The Comparing with multiplication exercise appears under the 4th grade (U.S.) Math Mission, Arithmetic essentials Math Mission. This exercise helps to understand comparison of numbers via multiplication, i.e., how many times larger or smaller a number is than another number.

Types of Problems

There are three types of problems in this exercise:

  1. Write equation: This problem describes a multiplication fact. The user is asked to write the multiplication fact in symbols.

    Write equation

  2. Fill in blanks: This problem asks to compare numbers via multiplication. The user is asked to fill in either one or two blanks to describe the multiplication fact. The example shown here is one with a single blank to fill in.

    Fill in blanks

  3. Sum versus product: This problem describes how two numbers are related to each other via addition. The user is to fill in a blank to find a relation between the numbers via multiplication.

    Sum versus product


This exercise is easy to get accuracy badges because the products and numbers are all within the standard 10 by 10 multiplication table. Speed badges are also easy because the answers all follow a standard template and can be filled in quickly.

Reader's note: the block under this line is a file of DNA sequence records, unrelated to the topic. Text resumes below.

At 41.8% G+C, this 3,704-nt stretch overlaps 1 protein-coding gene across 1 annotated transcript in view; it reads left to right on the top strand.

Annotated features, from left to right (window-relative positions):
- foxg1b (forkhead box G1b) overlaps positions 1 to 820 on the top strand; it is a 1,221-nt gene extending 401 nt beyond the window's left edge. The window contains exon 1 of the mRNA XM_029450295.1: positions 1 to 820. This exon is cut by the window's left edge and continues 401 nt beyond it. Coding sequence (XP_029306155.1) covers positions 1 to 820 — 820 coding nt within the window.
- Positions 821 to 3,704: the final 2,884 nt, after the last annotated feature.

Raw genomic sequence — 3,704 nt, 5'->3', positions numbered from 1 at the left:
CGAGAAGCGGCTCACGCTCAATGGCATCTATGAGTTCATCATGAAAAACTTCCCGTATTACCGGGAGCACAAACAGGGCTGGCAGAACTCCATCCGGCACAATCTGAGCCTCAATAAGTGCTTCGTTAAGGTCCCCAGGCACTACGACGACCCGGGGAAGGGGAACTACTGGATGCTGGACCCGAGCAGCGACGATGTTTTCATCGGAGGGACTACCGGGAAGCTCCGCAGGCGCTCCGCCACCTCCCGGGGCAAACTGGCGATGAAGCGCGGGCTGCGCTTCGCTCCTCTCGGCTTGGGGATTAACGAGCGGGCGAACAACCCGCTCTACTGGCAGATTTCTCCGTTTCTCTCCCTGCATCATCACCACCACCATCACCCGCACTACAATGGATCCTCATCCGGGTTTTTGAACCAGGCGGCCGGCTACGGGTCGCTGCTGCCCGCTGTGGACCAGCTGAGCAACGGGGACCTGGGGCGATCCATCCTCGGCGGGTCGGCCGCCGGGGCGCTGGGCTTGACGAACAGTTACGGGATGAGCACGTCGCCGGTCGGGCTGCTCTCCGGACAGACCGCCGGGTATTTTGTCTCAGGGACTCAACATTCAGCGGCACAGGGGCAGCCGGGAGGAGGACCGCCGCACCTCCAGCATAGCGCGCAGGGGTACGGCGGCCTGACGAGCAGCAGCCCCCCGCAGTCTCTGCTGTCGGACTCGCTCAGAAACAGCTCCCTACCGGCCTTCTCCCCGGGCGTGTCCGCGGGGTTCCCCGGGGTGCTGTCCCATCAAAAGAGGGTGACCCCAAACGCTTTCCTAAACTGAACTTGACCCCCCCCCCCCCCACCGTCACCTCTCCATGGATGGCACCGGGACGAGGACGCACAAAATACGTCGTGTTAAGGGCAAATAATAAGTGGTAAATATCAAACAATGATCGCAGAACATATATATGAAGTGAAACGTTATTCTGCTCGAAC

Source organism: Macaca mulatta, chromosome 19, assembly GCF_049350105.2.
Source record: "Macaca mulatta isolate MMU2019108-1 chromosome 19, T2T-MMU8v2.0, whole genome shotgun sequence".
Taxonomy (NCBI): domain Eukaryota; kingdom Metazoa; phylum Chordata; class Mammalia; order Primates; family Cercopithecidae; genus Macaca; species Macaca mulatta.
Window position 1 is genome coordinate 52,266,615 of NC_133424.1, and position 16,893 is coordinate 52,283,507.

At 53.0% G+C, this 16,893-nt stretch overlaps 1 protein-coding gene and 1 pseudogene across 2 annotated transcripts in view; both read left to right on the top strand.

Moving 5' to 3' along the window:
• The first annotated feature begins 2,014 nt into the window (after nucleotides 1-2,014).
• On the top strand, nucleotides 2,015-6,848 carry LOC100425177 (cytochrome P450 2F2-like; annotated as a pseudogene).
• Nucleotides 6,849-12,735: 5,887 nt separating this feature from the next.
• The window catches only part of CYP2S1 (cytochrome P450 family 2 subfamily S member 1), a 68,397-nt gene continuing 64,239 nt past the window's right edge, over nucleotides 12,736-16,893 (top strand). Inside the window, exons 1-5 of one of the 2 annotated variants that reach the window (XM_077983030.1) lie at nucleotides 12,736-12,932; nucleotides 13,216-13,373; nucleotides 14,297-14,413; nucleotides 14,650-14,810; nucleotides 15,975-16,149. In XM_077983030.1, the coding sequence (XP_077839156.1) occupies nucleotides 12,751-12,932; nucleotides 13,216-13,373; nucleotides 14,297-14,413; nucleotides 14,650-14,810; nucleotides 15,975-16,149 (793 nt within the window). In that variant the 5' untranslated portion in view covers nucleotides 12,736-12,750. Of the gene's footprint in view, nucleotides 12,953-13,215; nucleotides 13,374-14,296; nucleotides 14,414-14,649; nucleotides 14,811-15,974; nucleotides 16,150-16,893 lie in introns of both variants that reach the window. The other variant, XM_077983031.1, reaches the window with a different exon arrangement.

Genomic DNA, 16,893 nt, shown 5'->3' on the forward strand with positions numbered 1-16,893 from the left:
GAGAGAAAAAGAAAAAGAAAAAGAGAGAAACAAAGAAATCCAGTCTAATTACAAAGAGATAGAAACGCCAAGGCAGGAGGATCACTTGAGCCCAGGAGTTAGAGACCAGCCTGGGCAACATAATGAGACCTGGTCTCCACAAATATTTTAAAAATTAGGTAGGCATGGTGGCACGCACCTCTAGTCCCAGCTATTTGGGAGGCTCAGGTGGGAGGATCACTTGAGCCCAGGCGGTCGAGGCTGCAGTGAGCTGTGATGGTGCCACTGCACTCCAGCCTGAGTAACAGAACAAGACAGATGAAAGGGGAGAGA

1. On Write equation it appears user will always use the = sign.
  2. "Write equation should be done in same form as the other problems (full product on the left of the equals sign) so that user can get into a habit of reading the multiplication corrects for the other problems.
  3. On "Fill in blanks and Sum versus product the blanks are always the product first, and the two numbers being multiplied in the last two spots.
  4. Sum versus product can be done without reading the addition comparison. Perform the problem just like Fill in blanks.

Real-life Applications

  1. Multiplication is needed and used by mechanics for repairing cars by multiplying when they overhaul the engine, measure the pistons or just to put in a new gearbox or engine.
  2. By learning multiplication and memorizing the times tables, users provide themselves with essential building blocks to do higher learning math, like division, fractions and even algebra.
  3. Multiplication is necessary for a career in the stock market.

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